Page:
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I've been asked to review a book. It's called Typo3 Enterprise Content Management, it's about Typo3 and it contains a lot of information.
In this article, I'm trying to find out the focus of the book, the target audience and try to write a bit about its content, too.
About the structure
Looking into the book, one might notice that the backside-summary of it is pretty accurate. The answer to “What is a CMS” is a whole 2 pages long (the book itself has 595 pages) and there's no comparison to other CMSes. So we can rule out the decision makers. Still, the one page about the visible and hidden cost of Typo3 implementations is nice.
We won't find any Typo3 reference sites either, nor does the book describe general content ideas. Like: How long should your articles be, how to structure them, how to market your site, how to design the navigation, how to do search engine optimizations, and so on.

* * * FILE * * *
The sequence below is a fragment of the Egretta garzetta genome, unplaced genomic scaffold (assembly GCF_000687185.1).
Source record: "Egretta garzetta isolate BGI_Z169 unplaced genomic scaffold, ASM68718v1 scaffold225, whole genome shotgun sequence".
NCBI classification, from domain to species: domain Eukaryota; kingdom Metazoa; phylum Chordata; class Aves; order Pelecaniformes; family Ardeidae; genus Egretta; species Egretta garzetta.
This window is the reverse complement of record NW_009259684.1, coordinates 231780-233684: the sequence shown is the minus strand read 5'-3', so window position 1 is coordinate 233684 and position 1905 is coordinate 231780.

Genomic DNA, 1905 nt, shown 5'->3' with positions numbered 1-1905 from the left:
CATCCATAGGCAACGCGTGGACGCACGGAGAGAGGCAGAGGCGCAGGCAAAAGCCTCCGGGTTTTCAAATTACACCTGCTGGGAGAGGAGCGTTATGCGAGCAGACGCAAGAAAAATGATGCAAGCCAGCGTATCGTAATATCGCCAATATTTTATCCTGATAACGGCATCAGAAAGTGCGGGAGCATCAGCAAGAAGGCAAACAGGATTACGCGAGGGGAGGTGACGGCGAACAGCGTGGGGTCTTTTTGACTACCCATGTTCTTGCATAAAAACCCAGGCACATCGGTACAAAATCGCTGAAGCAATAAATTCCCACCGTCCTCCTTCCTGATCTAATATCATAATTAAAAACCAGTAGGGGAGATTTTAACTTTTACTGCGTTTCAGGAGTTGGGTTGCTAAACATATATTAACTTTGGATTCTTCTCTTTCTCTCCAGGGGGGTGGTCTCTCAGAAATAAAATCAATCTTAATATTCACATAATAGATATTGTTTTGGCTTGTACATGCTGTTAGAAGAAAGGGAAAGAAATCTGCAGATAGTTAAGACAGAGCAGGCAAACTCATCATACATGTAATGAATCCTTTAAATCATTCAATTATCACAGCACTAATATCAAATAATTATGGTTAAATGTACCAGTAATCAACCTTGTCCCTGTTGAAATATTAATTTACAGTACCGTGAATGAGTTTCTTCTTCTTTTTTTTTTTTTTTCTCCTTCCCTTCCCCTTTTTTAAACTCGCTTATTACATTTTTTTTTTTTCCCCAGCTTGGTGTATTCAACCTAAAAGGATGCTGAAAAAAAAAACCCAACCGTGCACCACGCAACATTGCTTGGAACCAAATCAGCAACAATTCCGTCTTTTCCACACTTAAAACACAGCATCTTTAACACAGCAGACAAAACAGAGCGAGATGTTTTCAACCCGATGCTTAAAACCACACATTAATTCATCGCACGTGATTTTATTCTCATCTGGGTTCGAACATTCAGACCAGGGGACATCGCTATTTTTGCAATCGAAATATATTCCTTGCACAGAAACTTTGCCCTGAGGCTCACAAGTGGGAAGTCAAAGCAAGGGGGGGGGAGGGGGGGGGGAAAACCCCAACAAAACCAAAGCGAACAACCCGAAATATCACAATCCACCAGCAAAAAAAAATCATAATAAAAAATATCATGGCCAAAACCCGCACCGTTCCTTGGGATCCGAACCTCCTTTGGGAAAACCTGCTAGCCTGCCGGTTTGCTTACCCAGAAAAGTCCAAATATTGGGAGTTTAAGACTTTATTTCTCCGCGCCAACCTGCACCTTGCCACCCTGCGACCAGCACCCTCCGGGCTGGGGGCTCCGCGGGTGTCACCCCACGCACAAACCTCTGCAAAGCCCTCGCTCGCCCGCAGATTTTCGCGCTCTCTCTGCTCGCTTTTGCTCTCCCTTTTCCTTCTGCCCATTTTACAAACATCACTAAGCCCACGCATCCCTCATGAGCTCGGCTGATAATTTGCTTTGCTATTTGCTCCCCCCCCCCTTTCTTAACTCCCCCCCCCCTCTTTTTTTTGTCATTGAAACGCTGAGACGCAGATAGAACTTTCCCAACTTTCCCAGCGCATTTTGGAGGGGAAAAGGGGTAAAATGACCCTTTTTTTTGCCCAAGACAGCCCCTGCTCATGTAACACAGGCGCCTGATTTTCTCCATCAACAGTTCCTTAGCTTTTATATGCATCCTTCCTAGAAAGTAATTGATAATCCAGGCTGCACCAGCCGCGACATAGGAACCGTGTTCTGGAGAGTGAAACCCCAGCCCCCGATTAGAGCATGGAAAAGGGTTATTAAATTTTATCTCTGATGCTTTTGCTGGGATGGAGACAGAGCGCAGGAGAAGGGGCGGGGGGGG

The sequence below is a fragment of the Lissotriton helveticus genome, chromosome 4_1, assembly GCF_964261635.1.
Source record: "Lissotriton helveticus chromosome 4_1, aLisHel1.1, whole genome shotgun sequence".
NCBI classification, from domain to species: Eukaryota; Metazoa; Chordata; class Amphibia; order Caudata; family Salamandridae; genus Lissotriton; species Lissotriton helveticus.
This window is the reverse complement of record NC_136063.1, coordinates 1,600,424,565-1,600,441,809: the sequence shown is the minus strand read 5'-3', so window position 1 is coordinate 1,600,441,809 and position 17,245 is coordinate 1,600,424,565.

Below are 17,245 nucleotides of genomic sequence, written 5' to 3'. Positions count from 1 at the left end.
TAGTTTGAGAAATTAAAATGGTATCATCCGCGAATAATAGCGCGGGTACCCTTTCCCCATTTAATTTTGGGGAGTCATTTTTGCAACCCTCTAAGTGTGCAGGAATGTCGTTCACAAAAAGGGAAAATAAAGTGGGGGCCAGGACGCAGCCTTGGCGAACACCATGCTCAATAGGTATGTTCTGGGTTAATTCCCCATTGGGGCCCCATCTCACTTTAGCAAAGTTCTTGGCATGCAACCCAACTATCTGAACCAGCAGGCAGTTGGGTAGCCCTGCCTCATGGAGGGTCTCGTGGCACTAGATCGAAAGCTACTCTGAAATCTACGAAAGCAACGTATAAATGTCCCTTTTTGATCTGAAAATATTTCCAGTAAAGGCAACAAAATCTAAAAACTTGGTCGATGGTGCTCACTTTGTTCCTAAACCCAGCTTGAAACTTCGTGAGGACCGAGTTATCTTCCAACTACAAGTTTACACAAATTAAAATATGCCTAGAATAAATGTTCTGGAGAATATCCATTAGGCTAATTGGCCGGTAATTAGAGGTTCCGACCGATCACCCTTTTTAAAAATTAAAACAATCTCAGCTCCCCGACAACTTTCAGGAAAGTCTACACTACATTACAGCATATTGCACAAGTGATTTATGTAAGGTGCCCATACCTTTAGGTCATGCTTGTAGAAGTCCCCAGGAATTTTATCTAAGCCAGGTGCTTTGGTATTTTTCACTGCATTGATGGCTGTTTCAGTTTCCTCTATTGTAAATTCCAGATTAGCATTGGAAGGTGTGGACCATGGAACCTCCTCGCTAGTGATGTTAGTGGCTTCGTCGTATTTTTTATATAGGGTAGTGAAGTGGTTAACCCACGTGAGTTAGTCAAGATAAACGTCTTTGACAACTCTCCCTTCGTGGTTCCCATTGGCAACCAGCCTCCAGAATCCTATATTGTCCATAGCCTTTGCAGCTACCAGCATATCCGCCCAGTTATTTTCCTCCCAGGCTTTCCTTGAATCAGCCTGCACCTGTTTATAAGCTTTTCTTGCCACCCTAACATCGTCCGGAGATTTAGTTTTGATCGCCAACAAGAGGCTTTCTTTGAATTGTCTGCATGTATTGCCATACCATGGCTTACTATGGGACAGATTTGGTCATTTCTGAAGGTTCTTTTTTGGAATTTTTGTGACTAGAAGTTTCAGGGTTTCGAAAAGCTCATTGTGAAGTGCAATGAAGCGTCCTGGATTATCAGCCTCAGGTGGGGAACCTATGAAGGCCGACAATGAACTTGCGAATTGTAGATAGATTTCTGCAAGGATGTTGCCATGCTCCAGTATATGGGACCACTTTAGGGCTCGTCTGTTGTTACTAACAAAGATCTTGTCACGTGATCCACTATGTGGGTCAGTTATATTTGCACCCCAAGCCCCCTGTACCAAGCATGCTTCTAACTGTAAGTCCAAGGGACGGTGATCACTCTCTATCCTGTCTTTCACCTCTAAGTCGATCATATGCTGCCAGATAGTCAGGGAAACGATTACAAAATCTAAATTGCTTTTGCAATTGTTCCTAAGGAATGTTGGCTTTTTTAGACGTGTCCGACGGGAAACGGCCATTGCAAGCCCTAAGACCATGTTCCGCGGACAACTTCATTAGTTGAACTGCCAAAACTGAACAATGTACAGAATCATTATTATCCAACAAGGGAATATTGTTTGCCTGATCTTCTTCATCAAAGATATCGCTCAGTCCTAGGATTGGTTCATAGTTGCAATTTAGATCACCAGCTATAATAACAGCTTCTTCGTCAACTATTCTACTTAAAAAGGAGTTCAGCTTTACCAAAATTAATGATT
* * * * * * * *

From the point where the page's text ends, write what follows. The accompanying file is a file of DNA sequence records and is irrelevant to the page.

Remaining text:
Let's have a closer look to the content table.
What does that mean? To me, the message is rather clear. The book is written for technicans, who want to deploy a Typo3 site. They might be involved in supporting editors to get their content in and also in programming extensions themselves.
To underline this thesis, let's sum up the pages first.
445 pages are about stuff a regular user (or decision maker or webdesigner) will never need (50p install + 64p admin + 202p typo-script + 14p extensions + 125p extensions developement). That's about 75 percent of the book!
Looking at the content
I'll continue this review by taking a deeper look into the content. Let's see, wether my thesis holds...
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